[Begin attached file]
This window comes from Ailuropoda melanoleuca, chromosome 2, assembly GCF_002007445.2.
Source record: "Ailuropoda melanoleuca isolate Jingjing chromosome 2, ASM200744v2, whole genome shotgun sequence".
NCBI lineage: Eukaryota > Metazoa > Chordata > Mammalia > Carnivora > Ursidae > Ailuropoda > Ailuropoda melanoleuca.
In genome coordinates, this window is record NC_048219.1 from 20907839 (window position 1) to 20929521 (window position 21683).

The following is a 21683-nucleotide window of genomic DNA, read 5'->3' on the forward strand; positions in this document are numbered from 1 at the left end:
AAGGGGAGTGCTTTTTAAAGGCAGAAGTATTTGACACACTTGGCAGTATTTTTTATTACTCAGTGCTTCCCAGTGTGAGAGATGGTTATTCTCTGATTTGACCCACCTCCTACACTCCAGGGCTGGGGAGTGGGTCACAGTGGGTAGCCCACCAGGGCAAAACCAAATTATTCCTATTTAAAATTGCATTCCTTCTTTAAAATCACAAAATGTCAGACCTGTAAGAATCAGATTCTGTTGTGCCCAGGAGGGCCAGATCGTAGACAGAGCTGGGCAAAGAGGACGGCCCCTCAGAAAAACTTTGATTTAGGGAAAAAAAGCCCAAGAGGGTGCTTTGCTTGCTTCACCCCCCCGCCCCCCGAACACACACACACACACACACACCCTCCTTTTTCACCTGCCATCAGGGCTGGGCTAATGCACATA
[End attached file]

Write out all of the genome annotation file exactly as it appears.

This window comes from Ailuropoda melanoleuca, chromosome 2, assembly GCF_002007445.2.
Source record: "Ailuropoda melanoleuca isolate Jingjing chromosome 2, ASM200744v2, whole genome shotgun sequence".
NCBI lineage: Eukaryota > Metazoa > Chordata > Mammalia > Carnivora > Ursidae > Ailuropoda > Ailuropoda melanoleuca.
In genome coordinates, this window is record NC_048219.1 from 20907839 (window position 1) to 20929521 (window position 21683).

The following is a 21683-nucleotide window of genomic DNA, read 5'->3' on the forward strand; positions in this document are numbered from 1 at the left end:
AAGGGGAGTGCTTTTTAAAGGCAGAAGTATTTGACACACTTGGCAGTATTTTTTATTACTCAGTGCTTCCCAGTGTGAGAGATGGTTATTCTCTGATTTGACCCACCTCCTACACTCCAGGGCTGGGGAGTGGGTCACAGTGGGTAGCCCACCAGGGCAAAACCAAATTATTCCTATTTAAAATTGCATTCCTTCTTTAAAATCACAAAATGTCAGACCTGTAAGAATCAGATTCTGTTGTGCCCAGGAGGGCCAGATCGTAGACAGAGCTGGGCAAAGAGGACGGCCCCTCAGAAAAACTTTGATTTAGGGAAAAAAAGCCCAAGAGGGTGCTTTGCTTGCTTCACCCCCCCGCCCCCCGAACACACACACACACACACACACCCTCCTTTTTCACCTGCCATCAGGGCTGGGCTAATGCACATA